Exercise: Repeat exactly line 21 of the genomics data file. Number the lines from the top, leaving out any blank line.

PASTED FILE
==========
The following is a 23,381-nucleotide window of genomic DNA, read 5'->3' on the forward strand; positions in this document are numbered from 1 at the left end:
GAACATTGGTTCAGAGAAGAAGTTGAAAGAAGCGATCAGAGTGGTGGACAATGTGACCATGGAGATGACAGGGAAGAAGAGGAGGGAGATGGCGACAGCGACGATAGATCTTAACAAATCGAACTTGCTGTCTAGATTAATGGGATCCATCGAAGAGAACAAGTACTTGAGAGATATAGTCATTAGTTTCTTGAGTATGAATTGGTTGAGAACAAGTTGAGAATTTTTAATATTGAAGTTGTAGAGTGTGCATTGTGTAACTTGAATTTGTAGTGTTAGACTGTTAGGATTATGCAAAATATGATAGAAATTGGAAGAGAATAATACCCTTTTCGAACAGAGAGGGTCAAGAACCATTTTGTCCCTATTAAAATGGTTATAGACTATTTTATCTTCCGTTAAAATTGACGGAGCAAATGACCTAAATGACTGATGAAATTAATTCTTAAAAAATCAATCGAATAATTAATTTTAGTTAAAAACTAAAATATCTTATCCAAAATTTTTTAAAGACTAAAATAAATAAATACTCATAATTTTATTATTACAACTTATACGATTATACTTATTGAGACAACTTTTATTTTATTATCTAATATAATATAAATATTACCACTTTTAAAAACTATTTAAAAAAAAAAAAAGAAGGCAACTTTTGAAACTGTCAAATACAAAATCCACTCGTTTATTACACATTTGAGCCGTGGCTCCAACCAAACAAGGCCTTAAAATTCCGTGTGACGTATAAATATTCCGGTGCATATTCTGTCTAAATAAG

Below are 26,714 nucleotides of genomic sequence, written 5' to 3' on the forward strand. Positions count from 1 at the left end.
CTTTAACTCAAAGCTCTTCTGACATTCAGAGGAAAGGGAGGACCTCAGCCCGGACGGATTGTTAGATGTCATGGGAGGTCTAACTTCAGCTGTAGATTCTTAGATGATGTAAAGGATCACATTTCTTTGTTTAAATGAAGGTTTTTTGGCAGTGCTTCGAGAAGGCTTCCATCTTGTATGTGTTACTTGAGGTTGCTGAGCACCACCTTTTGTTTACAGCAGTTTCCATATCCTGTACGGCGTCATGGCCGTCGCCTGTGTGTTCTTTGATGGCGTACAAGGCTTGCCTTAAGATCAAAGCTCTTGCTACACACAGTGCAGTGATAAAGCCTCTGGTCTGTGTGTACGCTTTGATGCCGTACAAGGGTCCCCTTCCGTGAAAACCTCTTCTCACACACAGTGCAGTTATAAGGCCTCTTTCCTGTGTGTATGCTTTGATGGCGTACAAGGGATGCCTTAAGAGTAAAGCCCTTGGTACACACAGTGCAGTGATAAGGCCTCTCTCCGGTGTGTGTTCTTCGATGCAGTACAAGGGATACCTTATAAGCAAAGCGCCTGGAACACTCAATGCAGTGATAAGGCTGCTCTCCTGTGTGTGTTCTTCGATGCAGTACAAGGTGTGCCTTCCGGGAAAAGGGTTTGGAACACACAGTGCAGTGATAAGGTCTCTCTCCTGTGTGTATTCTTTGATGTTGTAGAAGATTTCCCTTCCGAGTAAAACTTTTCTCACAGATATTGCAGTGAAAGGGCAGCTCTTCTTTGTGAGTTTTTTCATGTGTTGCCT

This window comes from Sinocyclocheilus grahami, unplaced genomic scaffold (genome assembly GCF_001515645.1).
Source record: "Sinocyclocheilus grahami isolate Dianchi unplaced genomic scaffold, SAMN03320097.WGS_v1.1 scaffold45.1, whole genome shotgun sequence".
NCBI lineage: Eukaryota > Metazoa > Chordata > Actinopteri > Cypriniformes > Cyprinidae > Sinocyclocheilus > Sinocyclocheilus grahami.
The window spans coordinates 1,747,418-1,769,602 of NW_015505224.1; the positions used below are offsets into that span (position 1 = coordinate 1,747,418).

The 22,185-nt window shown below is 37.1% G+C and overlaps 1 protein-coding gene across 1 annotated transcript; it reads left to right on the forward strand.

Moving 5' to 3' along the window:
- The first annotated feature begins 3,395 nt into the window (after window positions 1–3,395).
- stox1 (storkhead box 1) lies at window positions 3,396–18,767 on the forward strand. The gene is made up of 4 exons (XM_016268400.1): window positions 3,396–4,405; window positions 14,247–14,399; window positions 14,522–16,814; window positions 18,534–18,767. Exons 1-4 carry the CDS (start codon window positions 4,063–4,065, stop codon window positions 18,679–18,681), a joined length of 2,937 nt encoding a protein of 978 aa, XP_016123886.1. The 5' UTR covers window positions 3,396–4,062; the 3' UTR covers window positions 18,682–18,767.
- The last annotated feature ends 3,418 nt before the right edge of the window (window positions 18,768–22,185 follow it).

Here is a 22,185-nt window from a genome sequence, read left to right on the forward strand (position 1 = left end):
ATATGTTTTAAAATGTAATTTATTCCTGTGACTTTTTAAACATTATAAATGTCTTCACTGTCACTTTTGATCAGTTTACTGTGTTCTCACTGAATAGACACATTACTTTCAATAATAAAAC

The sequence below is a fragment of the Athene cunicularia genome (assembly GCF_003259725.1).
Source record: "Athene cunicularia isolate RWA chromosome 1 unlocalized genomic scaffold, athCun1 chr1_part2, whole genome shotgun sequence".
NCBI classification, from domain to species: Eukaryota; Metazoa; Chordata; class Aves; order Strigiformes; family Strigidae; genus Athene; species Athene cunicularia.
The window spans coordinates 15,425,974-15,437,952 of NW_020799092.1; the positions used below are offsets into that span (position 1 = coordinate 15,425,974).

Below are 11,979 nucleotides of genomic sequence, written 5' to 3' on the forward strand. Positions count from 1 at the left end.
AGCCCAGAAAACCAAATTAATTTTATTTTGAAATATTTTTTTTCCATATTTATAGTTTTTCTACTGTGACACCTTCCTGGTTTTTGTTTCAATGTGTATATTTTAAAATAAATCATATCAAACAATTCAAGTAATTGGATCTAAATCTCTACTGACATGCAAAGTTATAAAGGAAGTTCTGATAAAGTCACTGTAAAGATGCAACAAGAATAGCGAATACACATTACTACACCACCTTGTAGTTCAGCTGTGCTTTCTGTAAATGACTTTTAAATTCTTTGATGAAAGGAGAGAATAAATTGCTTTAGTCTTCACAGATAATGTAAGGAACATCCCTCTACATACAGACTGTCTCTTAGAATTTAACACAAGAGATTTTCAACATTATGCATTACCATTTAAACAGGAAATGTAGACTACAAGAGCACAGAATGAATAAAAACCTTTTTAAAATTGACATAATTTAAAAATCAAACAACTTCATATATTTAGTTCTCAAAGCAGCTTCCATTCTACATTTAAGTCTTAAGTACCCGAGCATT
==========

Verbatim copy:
AGCCCAGAAAACCAAATTAATTTTATTTTGAAATATTTTTTTTCCATATTTATAGTTTTTCTACTGTGACACCTTCCTGGTTTTTGTTTCAATGTGTATATTTTAAAATAAATCATATCAAACAATTCAAGTAATTGGATCTAAATCTCTACTGACATGCAAAGTTATAAAGGAAGTTCTGATAAAGTCACTGTAAAGATGCAACAAGAATAGCGAATACACATTACTACACCACCTTGTAGTTCAGCTGTGCTTTCTGTAAATGACTTTTAAATTCTTTGATGAAAGGAGAGAATAAATTGCTTTAGTCTTCACAGATAATGTAAGGAACATCCCTCTACATACAGACTGTCTCTTAGAATTTAACACAAGAGATTTTCAACATTATGCATTACCATTTAAACAGGAAATGTAGACTACAAGAGCACAGAATGAATAAAAACCTTTTTAAAATTGACATAATTTAAAAATCAAACAACTTCATATATTTAGTTCTCAAAGCAGCTTCCATTCTACATTTAAGTCTTAAGTACCCGAGCATT